Home / Regulatory & Government / Insurers, brokers back Tasmania fire levy reform
13 December 2021
Insurers and brokers have backed a Tasmanian shift to a property-based levy to fund fire and emergency services in submissions lodged ahead of a deadline last week.
“The current funding model for fire and emergency services in Tasmania is a poorly targeted mechanism for distributing the cost of fire and emergency services,” IAG says.
“A broad-based property levy is the most equitable and efficient funding option and should replace the current funding regime.”
Tasmania’s fire service funding model currently involves a property tax collected by local government, a fixed fee applied to motor vehicle registrations and a levy on commercial, marine and cargo and aviation insurance policies.
Options to reform the funding arrangements were set out in a Treasury paper, as part of a wider review of the Fire Service Act.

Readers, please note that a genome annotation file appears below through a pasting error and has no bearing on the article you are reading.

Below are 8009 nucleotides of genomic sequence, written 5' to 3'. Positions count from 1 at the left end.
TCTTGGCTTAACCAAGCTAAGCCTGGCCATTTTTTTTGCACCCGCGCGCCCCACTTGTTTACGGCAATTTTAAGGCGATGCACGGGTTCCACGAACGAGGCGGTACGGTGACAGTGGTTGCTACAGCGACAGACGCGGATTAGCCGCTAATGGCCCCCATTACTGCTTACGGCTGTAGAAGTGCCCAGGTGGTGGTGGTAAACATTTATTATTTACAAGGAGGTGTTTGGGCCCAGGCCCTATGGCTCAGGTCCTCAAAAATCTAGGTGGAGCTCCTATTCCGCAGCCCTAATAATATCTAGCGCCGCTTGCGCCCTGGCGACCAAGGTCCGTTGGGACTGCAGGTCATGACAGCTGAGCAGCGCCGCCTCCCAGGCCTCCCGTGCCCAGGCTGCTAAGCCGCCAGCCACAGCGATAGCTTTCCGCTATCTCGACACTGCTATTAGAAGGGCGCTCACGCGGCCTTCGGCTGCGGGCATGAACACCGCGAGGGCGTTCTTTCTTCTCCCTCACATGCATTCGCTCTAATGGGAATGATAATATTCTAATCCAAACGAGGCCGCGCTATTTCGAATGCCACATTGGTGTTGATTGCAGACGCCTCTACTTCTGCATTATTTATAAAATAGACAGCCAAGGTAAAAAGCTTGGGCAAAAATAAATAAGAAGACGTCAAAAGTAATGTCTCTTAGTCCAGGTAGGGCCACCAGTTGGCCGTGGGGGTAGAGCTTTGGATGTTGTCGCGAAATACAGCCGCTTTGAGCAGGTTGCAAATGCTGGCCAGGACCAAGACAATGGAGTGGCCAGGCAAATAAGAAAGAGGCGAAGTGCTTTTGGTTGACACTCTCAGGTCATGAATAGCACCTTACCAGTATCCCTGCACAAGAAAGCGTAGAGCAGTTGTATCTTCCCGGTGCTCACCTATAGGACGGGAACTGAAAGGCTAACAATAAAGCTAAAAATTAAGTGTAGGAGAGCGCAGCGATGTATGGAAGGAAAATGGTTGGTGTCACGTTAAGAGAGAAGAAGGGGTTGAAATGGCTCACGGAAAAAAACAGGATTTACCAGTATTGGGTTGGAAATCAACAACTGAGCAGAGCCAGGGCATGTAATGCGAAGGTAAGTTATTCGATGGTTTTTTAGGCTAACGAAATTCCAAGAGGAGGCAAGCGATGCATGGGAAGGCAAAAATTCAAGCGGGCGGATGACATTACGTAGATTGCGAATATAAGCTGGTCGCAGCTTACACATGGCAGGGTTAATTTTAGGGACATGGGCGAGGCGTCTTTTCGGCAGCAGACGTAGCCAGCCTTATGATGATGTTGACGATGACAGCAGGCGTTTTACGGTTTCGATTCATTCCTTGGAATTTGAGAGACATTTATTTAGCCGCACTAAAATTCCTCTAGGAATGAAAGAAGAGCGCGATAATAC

The National Insurance Brokers Association (NIBA) says businesses that own their premises pay both a fire service contribution on their council rates and a levy on their premiums for the same property under the current model.
“The burden placed on businesses to fund the states fire services is not proportionate to the risk they pose,” it says in a submission.
NIBA supports moving to a single-rate property levy while also continuing a motor vehicle levy, given the fire services’ role in responding to road accidents.
A proposed additional charge for bushfire-prone areas is also supported to underpin resourcing to protect homes.
A review completed by Mike Blake last year, and released with the latest discussion documents, found underinsurance was an unintended consequence of the fire service levy.
“It is an issue which is only becoming more pressing with the increasing incidence of extreme weather events and longer fire seasons as a result of climate change,” the Insurance Council of Australia says.
“Addressing underinsurance is one of the many strong policy reasons why across Australia there has been a move away from funding emergency fire services via a levy on insurance premiums.”